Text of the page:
War won't derail EU clean energy push, analysts say
A new report concludes — tentatively — that Europe's push to boost its energy security won't thwart the continent's climate push.
The big picture: The advisory firm DNV says more security "does not come at the cost of decarbonization and there is likely to be a small acceleration in Europe’s energy transition."
- DNV's analysis sees European CO2 emissions as 2.3% lower in 2030 than they would have been absent the war.
Why it matters: Russia's war is spurring an unprecedented push to rapidly end Europe's heavy reliance on Russian oil, gas and coal. But a fast breakup creates wildcards.
Zoom in: The report sees tailwinds and headwinds for clean energy.
- Tailwinds include some postponements of nuclear plant closures, more energy efficiency, and more efforts on heat pumps and renewables.
- Headwinds include some gas-to-coal switching and higher battery commodity costs that inflate electric vehicle prices.
Zoom out: "At a global level, the net effect of the war on the energy transition is minor," DNV concludes.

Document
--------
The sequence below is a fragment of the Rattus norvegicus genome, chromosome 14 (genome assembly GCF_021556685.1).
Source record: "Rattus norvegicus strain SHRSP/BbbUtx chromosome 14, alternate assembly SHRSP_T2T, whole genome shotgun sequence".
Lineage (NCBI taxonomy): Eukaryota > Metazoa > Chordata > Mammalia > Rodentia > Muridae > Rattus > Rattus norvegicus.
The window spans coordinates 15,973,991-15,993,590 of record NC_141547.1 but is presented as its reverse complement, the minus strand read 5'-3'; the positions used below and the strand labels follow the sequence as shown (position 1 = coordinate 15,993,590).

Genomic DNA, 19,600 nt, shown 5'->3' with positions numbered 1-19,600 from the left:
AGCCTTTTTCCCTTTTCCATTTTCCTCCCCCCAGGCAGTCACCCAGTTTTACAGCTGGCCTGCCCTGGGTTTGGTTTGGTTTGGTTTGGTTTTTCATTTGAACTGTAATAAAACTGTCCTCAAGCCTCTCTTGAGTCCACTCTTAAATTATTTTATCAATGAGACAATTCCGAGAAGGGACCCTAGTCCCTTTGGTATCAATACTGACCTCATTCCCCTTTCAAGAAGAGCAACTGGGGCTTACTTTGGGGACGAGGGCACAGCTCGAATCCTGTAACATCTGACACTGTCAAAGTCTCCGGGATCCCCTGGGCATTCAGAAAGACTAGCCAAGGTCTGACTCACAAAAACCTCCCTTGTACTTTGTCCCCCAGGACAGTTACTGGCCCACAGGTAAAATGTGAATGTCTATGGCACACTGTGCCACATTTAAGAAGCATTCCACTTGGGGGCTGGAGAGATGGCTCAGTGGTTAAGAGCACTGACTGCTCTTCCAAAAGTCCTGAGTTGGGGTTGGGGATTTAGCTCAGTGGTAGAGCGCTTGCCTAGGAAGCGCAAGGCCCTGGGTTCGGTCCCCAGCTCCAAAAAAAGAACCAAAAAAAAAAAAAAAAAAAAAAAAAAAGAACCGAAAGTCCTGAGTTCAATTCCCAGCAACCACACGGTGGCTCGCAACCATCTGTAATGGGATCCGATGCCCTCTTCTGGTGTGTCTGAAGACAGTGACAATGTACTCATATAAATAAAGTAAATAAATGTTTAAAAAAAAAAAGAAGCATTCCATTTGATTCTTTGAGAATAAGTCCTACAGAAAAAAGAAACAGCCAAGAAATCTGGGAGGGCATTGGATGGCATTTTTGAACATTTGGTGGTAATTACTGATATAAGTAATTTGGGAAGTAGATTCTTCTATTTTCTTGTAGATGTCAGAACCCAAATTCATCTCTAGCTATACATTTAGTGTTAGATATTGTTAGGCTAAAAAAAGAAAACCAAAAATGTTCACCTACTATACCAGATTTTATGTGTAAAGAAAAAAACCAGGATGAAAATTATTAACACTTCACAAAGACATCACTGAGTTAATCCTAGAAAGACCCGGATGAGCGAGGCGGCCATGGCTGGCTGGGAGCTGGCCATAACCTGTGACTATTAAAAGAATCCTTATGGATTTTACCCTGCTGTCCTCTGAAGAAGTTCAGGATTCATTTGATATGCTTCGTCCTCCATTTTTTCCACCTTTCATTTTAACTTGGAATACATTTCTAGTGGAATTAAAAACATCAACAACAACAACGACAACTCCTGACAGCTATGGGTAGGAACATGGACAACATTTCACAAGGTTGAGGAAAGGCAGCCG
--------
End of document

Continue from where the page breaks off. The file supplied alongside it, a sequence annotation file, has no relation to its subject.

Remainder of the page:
The intrigue: A separate analysis on energy spending from the consultancy Rystad Energy concludes:
- "A concern in energy markets is that the ongoing war in Ukraine will derail the energy transition, but the latest data suggests that spending in green energies [in 2022] will grow faster than in the fossil fuel sector."
Quick take: It's hard to say whether this is a glass half empty or full. Slower transition is bad for the planet, so there's that.
- But this week's big UN climate report showed the rapidly closing window for the steep emissions cuts needed to hold warming in check.